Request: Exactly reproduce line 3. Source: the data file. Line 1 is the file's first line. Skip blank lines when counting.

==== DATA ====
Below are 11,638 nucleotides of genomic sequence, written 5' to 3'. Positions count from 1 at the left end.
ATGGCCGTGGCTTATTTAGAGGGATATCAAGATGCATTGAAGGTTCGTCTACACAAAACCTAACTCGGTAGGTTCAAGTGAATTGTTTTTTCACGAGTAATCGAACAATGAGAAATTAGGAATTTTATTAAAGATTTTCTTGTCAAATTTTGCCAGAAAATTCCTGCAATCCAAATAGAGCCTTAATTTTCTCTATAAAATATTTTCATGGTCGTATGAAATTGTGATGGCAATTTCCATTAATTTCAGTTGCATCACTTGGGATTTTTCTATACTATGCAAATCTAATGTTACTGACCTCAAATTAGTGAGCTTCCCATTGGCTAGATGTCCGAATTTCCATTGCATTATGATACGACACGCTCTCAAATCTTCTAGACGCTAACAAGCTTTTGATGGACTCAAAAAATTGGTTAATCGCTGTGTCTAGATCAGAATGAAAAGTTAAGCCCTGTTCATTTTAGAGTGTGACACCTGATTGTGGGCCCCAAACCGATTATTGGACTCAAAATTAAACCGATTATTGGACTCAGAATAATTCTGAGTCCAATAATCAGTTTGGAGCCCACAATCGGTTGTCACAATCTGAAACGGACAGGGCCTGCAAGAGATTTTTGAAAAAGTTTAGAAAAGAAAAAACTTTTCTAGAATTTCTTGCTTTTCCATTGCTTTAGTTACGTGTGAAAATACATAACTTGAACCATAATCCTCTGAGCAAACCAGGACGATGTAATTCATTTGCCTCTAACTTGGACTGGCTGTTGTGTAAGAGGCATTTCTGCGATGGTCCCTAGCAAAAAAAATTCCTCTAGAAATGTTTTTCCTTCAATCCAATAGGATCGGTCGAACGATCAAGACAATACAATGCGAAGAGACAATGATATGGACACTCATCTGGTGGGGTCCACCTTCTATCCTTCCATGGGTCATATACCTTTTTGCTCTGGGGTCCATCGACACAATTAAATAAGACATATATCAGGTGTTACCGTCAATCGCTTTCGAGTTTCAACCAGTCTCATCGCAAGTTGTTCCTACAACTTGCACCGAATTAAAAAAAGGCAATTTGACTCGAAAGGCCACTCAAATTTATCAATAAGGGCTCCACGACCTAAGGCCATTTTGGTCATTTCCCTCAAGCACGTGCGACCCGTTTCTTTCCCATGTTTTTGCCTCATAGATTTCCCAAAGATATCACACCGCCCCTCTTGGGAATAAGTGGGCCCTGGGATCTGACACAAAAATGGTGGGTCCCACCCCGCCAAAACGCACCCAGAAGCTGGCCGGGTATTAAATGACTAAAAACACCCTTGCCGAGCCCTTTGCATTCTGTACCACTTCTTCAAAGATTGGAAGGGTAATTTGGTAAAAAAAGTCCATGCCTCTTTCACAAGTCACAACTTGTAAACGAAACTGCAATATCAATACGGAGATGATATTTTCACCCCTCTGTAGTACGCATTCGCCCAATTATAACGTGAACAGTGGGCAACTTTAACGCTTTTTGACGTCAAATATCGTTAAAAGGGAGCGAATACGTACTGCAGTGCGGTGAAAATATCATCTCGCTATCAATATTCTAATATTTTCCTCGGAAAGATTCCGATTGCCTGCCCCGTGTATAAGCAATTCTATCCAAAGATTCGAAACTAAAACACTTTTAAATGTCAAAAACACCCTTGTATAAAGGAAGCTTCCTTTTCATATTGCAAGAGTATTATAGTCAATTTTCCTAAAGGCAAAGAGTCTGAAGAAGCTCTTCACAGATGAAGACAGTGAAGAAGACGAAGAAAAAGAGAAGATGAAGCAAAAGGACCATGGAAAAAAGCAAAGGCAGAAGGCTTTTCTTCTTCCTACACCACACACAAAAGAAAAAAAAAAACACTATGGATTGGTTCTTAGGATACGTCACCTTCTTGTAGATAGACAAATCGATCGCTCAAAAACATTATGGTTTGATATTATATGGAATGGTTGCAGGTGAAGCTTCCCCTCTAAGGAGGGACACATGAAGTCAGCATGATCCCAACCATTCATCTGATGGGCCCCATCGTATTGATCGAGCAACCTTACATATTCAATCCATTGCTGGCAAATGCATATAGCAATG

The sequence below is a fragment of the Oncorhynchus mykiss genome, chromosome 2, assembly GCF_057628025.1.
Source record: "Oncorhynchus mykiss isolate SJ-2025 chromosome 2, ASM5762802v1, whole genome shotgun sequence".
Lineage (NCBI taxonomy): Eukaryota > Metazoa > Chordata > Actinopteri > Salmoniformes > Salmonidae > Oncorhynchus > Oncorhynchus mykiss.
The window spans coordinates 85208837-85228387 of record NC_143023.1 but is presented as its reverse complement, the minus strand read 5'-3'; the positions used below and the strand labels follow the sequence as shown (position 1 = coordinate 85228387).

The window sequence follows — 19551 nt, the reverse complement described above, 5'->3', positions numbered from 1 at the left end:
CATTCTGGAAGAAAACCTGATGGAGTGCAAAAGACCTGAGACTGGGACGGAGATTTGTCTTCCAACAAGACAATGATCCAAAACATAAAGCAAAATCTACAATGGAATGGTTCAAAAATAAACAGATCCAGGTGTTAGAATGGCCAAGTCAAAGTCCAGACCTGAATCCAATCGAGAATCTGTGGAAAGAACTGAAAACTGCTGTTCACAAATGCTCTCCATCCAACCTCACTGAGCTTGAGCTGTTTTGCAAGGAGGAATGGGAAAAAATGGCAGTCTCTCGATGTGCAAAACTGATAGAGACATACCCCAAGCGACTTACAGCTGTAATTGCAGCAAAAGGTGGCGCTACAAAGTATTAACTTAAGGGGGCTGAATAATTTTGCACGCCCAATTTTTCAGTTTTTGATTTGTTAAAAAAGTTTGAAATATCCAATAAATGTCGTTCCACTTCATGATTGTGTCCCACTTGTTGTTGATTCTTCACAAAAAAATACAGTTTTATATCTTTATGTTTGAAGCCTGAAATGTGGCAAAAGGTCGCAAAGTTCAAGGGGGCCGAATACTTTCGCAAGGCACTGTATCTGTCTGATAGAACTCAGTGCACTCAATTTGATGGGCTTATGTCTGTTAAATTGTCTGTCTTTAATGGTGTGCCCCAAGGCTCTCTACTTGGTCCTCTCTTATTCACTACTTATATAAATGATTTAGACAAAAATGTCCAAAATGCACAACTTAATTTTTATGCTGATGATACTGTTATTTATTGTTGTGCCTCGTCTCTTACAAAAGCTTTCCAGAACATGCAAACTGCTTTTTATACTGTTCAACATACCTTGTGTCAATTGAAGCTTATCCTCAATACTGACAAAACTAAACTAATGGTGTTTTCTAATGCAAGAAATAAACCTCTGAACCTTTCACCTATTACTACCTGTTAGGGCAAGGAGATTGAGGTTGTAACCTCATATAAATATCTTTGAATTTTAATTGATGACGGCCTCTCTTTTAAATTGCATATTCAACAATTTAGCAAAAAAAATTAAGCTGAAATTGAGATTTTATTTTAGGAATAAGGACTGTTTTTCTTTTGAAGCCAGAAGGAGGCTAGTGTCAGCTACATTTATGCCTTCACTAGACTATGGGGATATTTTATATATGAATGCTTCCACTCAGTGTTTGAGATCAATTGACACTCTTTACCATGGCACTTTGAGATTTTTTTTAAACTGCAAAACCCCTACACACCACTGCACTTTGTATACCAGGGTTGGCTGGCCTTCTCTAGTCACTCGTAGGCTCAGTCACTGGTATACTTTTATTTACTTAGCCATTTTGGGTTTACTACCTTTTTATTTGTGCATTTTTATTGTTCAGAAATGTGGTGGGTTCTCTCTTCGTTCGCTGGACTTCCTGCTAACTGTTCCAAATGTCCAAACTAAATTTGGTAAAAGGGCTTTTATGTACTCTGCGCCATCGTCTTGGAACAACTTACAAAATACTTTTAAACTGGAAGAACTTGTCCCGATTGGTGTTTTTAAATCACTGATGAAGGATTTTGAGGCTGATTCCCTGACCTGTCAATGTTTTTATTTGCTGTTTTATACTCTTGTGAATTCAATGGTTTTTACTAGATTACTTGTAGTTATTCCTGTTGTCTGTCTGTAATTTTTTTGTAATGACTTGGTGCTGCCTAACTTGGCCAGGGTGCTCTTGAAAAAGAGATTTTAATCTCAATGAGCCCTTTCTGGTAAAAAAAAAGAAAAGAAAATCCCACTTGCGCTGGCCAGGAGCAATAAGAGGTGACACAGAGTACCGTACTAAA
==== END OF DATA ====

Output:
The sequence below is a fragment of the Oncorhynchus mykiss genome, chromosome 2, assembly GCF_057628025.1.